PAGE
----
This year's rainy season seems to have dragged on forever. Weeks have passed under grey skies, clouds preventing the sun from easing the stifling humidity. The heavy downpours bring some relief and cooler air, but opening the windows to take advantage of that also allows the rain to come in...
If I were writing haiku, hydrangeas and frogs would be suitable (if obvious) symbols for the season. Instead, here's the photographic version, from our garden on Saturday:
|Tiny little frog on a camellia leaf|
Late afternoon on Saturday, the clock/weather station in our living room reported that it was 27 degrees and over 80% humidity. Not comfortable.
Yesterday brought a sudden change though. The sun came out, the clouds disappeared; the temperature rose and the humidity dropped.... well, a bit. Our living room hit 34 degrees, with a mere 55% humidity, and today has been similar. For both days, a heat stroke warning was issued. At least yesterday there was a breeze and, in the late afternoon in the shade of the big tree, it was lovely in the garden. T was napping upstairs, H was preparing dinner in the Dutch oven, K was reading and I was relaxing. I just lay on the grass, watching the swallows in the blue, blue sky and enjoying the breeze and the absence of mosquitoes.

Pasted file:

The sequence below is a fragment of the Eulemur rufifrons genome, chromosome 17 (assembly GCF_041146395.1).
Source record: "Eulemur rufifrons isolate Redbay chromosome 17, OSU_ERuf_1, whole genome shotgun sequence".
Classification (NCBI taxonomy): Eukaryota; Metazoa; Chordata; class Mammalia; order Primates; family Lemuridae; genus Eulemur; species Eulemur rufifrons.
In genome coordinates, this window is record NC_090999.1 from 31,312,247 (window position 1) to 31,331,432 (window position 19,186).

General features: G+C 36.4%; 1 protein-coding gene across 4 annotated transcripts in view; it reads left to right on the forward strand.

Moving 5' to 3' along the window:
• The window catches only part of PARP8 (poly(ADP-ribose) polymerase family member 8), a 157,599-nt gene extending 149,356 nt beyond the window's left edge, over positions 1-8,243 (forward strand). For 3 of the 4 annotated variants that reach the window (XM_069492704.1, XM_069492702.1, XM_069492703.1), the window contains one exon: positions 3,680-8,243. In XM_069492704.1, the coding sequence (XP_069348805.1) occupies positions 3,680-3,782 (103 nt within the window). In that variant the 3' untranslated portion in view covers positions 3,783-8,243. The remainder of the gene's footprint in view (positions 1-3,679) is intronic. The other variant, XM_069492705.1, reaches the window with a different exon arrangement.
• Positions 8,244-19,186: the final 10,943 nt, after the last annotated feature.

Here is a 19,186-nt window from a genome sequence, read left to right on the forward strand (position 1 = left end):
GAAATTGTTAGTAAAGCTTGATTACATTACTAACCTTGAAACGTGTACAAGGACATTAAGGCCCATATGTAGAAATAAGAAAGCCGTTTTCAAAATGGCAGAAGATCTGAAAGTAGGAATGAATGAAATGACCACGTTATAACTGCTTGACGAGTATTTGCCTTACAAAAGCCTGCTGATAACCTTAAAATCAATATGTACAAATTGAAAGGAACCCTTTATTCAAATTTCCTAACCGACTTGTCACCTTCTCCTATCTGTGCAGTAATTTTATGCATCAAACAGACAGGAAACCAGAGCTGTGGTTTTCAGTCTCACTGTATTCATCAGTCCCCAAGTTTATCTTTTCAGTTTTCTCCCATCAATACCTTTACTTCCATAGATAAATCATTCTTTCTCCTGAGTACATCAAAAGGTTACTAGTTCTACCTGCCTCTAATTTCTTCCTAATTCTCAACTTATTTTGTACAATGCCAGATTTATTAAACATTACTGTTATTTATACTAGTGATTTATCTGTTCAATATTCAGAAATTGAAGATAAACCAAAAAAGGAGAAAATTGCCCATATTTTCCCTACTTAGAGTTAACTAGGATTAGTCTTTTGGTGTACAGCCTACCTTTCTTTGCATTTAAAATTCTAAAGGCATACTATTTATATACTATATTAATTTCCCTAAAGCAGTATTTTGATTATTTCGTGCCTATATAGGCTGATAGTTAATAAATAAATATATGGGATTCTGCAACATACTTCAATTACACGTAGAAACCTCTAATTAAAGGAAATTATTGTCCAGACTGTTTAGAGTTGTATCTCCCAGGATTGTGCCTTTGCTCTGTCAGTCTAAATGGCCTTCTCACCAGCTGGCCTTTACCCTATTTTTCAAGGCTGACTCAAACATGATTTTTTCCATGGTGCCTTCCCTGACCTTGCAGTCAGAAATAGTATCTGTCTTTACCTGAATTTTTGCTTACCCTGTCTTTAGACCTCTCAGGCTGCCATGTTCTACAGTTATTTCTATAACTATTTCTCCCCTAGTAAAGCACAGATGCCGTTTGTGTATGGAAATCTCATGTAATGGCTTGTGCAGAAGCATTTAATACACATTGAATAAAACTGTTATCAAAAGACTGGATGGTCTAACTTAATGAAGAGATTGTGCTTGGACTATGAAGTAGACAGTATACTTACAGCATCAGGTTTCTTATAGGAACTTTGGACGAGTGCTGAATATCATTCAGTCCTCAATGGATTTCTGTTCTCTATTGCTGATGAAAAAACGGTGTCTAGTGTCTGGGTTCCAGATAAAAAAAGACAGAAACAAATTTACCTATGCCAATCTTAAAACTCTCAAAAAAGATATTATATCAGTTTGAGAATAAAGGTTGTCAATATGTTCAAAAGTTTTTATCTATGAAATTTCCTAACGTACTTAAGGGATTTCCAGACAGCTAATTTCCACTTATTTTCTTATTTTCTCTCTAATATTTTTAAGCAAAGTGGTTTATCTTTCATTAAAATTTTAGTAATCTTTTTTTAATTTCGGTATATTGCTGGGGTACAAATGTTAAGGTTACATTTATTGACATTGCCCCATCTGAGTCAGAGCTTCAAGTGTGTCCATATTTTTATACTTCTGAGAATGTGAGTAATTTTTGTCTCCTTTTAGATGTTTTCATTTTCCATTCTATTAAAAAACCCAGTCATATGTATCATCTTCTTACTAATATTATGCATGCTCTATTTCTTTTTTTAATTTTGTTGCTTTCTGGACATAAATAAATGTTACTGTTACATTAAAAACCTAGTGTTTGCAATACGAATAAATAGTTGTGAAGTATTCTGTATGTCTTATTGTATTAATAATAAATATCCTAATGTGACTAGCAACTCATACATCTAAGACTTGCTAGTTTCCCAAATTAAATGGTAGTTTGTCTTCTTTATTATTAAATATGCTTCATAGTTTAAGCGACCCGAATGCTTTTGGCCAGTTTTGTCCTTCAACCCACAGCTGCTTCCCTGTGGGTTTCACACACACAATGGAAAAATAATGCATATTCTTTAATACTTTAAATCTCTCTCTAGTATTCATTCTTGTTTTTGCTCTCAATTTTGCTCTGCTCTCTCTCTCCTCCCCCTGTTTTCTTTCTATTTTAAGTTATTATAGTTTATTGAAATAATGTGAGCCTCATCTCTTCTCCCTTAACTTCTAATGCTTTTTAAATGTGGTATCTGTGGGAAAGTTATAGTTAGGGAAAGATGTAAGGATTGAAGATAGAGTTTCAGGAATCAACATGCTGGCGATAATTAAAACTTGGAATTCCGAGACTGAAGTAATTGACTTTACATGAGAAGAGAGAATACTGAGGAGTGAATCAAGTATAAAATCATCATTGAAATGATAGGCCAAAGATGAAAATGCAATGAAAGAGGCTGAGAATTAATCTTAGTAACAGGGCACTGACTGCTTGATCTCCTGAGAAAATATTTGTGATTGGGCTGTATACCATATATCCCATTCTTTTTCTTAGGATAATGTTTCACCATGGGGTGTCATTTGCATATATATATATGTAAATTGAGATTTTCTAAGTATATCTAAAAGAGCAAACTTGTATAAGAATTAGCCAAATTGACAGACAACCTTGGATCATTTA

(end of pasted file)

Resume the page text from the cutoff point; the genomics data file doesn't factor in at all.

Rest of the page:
Today was Marine Day (海の日、umi no hi), a public holiday in Japan. With no wind, we couldn't bear to be outside and finally started using the air conditioning. I always try to put it off as long as possible because of the Pringles effect; once I start, I won't be able to stop using it until autumn.
We didn't really do anything special over the long weekend (see above). I worked most of the day yesterday, K had swimming today and we went out for lunch a couple of times. I also finally finished a little sewing project I've working on for ages, but I'll tell you about it later. Mainly we just had a bit of a rest and tried to stay cool, unlike the participants in yesterday's triathlon here in town. They swam for 3km in the sea, cycled up Mount Daisen and back and then ran a full marathon, all in temperatures in the mid-30s and under blazing sun. Impressive? Of course. Insane? Maybe...